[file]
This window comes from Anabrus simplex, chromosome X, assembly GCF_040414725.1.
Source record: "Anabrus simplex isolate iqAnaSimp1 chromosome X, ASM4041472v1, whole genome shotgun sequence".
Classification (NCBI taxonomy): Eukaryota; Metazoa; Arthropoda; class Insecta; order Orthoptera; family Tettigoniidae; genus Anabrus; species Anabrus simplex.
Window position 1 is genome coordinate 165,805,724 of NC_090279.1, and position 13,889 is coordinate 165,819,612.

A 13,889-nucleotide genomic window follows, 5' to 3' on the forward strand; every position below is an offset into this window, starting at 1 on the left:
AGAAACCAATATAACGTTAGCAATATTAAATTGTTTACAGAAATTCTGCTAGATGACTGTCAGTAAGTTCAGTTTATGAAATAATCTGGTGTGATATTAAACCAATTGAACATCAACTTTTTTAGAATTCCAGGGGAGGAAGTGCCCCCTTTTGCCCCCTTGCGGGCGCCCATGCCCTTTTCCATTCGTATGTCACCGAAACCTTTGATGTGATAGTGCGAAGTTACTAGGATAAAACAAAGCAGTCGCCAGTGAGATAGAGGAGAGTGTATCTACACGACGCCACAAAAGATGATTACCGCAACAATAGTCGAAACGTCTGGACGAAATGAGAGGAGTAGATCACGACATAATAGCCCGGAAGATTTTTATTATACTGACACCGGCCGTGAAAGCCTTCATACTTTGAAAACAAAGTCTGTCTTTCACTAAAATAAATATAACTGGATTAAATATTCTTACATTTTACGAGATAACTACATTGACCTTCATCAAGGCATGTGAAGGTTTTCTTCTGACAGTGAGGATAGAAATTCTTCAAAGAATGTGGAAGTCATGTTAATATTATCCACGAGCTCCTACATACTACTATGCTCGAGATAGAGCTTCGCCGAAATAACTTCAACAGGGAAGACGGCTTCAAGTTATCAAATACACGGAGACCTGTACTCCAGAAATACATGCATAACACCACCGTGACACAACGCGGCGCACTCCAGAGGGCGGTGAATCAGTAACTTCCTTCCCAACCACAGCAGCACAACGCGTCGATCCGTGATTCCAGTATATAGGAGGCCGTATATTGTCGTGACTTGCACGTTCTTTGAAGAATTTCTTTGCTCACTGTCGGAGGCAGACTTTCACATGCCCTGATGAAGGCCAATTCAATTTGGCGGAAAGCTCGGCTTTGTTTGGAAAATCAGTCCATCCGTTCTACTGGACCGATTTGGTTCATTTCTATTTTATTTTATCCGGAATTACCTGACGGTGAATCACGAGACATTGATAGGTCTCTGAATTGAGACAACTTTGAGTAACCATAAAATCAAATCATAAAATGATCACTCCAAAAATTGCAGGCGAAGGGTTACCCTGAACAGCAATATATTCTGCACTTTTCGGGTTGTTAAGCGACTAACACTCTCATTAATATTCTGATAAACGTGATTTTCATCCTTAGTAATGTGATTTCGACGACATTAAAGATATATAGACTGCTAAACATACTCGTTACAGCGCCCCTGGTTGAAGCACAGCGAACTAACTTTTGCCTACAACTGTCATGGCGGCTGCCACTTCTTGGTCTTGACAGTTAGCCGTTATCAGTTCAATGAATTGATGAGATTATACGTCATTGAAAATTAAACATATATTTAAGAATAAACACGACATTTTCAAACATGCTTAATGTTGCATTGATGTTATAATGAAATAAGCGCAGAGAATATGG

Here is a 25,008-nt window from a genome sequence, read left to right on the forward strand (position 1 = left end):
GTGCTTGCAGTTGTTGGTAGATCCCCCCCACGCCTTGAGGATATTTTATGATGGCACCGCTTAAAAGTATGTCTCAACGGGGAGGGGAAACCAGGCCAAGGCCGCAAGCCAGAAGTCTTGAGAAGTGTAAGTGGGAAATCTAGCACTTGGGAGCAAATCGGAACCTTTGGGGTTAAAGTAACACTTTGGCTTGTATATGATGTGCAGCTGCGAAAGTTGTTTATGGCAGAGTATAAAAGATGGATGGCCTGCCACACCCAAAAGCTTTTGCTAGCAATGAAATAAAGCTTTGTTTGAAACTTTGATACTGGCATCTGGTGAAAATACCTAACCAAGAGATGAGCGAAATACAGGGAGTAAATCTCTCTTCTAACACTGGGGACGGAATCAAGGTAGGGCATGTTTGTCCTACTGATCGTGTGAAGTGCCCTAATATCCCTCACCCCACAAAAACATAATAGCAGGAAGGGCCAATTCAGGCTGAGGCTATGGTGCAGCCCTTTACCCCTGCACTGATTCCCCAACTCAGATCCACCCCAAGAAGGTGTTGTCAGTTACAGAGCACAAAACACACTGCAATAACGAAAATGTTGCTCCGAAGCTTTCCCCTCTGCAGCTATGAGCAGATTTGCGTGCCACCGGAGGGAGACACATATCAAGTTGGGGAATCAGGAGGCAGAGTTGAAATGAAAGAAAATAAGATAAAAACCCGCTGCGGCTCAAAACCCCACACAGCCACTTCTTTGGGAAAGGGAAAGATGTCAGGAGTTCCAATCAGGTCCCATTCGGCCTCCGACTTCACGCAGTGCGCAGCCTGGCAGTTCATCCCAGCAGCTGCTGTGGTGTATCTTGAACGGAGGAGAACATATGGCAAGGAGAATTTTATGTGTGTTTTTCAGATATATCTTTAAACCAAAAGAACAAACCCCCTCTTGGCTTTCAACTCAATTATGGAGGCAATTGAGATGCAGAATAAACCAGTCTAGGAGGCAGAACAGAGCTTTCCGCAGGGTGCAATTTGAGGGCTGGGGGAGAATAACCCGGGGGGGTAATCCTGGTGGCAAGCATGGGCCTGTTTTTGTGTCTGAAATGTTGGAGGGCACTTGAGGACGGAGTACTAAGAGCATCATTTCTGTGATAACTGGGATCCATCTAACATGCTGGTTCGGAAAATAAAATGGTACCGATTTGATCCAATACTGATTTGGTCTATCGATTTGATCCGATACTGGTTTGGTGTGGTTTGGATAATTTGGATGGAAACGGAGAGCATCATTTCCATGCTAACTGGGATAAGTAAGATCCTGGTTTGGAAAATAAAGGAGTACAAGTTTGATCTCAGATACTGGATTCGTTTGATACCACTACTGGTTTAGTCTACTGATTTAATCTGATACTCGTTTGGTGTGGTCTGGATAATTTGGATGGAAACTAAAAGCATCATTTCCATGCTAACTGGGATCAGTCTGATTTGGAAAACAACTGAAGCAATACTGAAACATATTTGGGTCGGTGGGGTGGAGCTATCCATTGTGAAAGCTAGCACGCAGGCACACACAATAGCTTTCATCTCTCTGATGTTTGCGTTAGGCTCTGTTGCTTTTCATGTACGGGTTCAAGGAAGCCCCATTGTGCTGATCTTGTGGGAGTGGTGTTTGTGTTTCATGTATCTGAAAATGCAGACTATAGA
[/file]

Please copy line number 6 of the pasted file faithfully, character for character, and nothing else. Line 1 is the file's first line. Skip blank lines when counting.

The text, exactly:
AGAAACCAATATAACGTTAGCAATATTAAATTGTTTACAGAAATTCTGCTAGATGACTGTCAGTAAGTTCAGTTTATGAAATAATCTGGTGTGATATTAAACCAATTGAACATCAACTTTTTTAGAATTCCAGGGGAGGAAGTGCCCCCTTTTGCCCCCTTGCGGGCGCCCATGCCCTTTTCCATTCGTATGTCACCGAAACCTTTGATGTGATAGTGCGAAGTTACTAGGATAAAACAAAGCAGTCGCCAGTGAGATAGAGGAGAGTGTATCTACACGACGCCACAAAAGATGATTACCGCAACAATAGTCGAAACGTCTGGACGAAATGAGAGGAGTAGATCACGACATAATAGCCCGGAAGATTTTTATTATACTGACACCGGCCGTGAAAGCCTTCATACTTTGAAAACAAAGTCTGTCTTTCACTAAAATAAATATAACTGGATTAAATATTCTTACATTTTACGAGATAACTACATTGACCTTCATCAAGGCATGTGAAGGTTTTCTTCTGACAGTGAGGATAGAAATTCTTCAAAGAATGTGGAAGTCATGTTAATATTATCCACGAGCTCCTACATACTACTATGCTCGAGATAGAGCTTCGCCGAAATAACTTCAACAGGGAAGACGGCTTCAAGTTATCAAATACACGGAGACCTGTACTCCAGAAATACATGCATAACACCACCGTGACACAACGCGGCGCACTCCAGAGGGCGGTGAATCAGTAACTTCCTTCCCAACCACAGCAGCACAACGCGTCGATCCGTGATTCCAGTATATAGGAGGCCGTATATTGTCGTGACTTGCACGTTCTTTGAAGAATTTCTTTGCTCACTGTCGGAGGCAGACTTTCACATGCCCTGATGAAGGCCAATTCAATTTGGCGGAAAGCTCGGCTTTGTTTGGAAAATCAGTCCATCCGTTCTACTGGACCGATTTGGTTCATTTCTATTTTATTTTATCCGGAATTACCTGACGGTGAATCACGAGACATTGATAGGTCTCTGAATTGAGACAACTTTGAGTAACCATAAAATCAAATCATAAAATGATCACTCCAAAAATTGCAGGCGAAGGGTTACCCTGAACAGCAATATATTCTGCACTTTTCGGGTTGTTAAGCGACTAACACTCTCATTAATATTCTGATAAACGTGATTTTCATCCTTAGTAATGTGATTTCGACGACATTAAAGATATATAGACTGCTAAACATACTCGTTACAGCGCCCCTGGTTGAAGCACAGCGAACTAACTTTTGCCTACAACTGTCATGGCGGCTGCCACTTCTTGGTCTTGACAGTTAGCCGTTATCAGTTCAATGAATTGATGAGATTATACGTCATTGAAAATTAAACATATATTTAAGAATAAACACGACATTTTCAAACATGCTTAATGTTGCATTGATGTTATAATGAAATAAGCGCAGAGAATATGG